A pensive, meandering avant-garde jazz interpretation of the Tears for Fears classic. It diverges and explores noodling tangents before reassembling into a recognizable structure.
This trio, The Bad Plus, doesn’t specialize in covers, but does include them on their albums. And they’re fantastic.
Originally called just “Isotope,” the band changed its moniker to Isotope 217 to avoid confusion with the 70s experimental rock/jazz outfit of the same name.
But whether by direct inspiration or after-the-fact realization, I-217’s modus operandi is remarkably similar to its nomenclatural predecessor, specializing in a kind of improvisational, “experimental” jazz, similar to the jazz+rock fusions of the 60s/70s, but updated for the late 90s. Released on Thrill Jockey, the group forms an intermingling triumvirate with Tortoise and the Chicago Underground Duo/Trio/Orchestra as well as a number of other Chicagoland side projects, sharing members, ideas and in some cases, melodies and song titles across multiple records and banners. It also shares those groups’ ethos of merging the compositional prose of post-rock with the expressionism of jazz.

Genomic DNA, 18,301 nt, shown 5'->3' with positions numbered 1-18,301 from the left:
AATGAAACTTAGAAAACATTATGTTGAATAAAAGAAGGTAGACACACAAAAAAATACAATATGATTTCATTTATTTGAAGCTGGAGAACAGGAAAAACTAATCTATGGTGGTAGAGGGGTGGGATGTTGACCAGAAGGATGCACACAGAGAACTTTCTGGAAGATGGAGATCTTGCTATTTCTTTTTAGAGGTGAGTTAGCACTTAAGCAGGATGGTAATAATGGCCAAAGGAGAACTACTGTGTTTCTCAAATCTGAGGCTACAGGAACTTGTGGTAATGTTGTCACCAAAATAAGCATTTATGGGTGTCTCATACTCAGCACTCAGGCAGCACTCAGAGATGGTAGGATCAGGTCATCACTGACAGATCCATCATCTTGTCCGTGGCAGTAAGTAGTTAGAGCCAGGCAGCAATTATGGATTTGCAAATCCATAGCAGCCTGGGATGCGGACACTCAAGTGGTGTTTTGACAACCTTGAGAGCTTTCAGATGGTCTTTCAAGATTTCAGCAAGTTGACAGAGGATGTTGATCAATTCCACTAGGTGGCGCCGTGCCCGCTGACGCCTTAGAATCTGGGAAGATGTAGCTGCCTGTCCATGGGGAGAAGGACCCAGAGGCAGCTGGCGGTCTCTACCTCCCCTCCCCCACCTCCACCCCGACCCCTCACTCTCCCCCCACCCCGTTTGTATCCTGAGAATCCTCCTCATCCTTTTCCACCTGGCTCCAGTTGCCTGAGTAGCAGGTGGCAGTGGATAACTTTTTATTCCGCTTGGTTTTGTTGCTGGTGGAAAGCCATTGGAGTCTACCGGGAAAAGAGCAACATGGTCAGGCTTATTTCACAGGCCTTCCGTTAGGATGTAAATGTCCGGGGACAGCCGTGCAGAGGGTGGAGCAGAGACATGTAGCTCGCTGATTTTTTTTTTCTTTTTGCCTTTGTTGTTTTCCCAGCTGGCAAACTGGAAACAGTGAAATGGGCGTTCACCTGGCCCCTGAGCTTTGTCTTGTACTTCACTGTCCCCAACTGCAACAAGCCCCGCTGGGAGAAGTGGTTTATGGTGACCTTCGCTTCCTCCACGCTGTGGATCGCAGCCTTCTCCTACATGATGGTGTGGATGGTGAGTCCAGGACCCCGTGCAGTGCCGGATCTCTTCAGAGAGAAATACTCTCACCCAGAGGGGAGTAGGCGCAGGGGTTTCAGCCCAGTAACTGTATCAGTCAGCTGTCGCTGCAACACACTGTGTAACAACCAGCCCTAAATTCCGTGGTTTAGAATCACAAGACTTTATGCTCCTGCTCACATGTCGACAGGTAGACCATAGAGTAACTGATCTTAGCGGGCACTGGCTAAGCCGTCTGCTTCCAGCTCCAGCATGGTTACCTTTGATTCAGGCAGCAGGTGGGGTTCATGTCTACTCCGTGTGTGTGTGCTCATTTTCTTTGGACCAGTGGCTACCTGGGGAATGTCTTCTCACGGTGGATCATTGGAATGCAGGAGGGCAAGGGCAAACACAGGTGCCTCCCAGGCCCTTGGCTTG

Though Isotope 217’s later albums are somewhat less accessible, the group’s 1997 debut The Unstable Molecule features some compelling grooves and is heavily centered around percussion, as is evidenced by Phonometrics below.
The Unstable Molecule at Amazon
Interpretations of John Williams’ Star Wars music is a veritable cottage industry. A portion of it is sure to turn up at any concert performance featuring “movie music” as well as concert recordings featuring the same. Then, there’s Meco’s disco versions, The Evil Genius Orchestra’s excellent cocktail versions as well as countless techno/dance/club versions.
So it should come as no surprise that there is at least one jazz variation. The Trotter Trio lays out nine tracks from the original trilogy plus one “inspired by” song that incorporates quotes of the “Force Theme.” The styles range from uptempo swing jazz to mellow cool jazz. There’s even a hint of “smooth” jazz mixed in too but I won’t hold that against it.
Listening to this record, I can’t help but imagine Star Wars set, not as an epic space opera, but as a mirky black-and-white film noir, particularly when hearing Han Solo and the Princess:
Widely cited as the most influential post-1950s jazz pianist, here’s Bill Evans (with Eddie Gomez on bass and Marty Morell on drums pay attention to those) from The Tokyo Concert, recorded at “Yubin Chokin Hall,” Tokyo, Japan, January 20, 1973. The song is Up with the Lark.
This song never fails to put a smile on my face. Coming at you from 1945, here’s June Christy singing with Stan Kenton and his orchestra on the song Shoo Fly Pie and Apple Pan Dowdy.
It’s full of jazzy soul. Enjoy.